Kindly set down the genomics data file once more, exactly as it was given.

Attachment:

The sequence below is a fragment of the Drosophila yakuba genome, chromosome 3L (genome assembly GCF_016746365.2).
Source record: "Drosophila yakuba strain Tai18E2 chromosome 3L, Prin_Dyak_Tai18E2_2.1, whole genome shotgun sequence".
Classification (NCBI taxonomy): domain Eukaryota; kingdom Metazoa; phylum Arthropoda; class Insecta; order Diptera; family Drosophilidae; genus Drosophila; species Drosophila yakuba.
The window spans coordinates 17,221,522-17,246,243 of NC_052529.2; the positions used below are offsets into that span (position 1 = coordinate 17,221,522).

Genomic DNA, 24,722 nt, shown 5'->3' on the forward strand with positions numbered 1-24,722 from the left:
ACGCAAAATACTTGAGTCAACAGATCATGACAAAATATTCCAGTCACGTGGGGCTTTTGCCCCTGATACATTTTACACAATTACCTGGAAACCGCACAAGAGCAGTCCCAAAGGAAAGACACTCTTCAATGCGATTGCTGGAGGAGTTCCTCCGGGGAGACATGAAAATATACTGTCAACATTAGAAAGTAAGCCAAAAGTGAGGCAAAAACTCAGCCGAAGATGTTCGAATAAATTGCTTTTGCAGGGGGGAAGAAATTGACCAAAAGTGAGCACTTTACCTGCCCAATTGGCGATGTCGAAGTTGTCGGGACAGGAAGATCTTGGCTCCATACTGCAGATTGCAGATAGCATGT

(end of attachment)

The sequence below is a fragment of the Drosophila yakuba genome, chromosome 3L (genome assembly GCF_016746365.2).
Source record: "Drosophila yakuba strain Tai18E2 chromosome 3L, Prin_Dyak_Tai18E2_2.1, whole genome shotgun sequence".
Classification (NCBI taxonomy): domain Eukaryota; kingdom Metazoa; phylum Arthropoda; class Insecta; order Diptera; family Drosophilidae; genus Drosophila; species Drosophila yakuba.
The window spans coordinates 17,221,522-17,246,243 of NC_052529.2; the positions used below are offsets into that span (position 1 = coordinate 17,221,522).

Genomic DNA, 24,722 nt, shown 5'->3' on the forward strand with positions numbered 1-24,722 from the left:
ACGCAAAATACTTGAGTCAACAGATCATGACAAAATATTCCAGTCACGTGGGGCTTTTGCCCCTGATACATTTTACACAATTACCTGGAAACCGCACAAGAGCAGTCCCAAAGGAAAGACACTCTTCAATGCGATTGCTGGAGGAGTTCCTCCGGGGAGACATGAAAATATACTGTCAACATTAGAAAGTAAGCCAAAAGTGAGGCAAAAACTCAGCCGAAGATGTTCGAATAAATTGCTTTTGCAGGGGGGAAGAAATTGACCAAAAGTGAGCACTTTACCTGCCCAATTGGCGATGTCGAAGTTGTCGGGACAGGAAGATCTTGGCTCCATACTGCAGATTGCAGATAGCATGT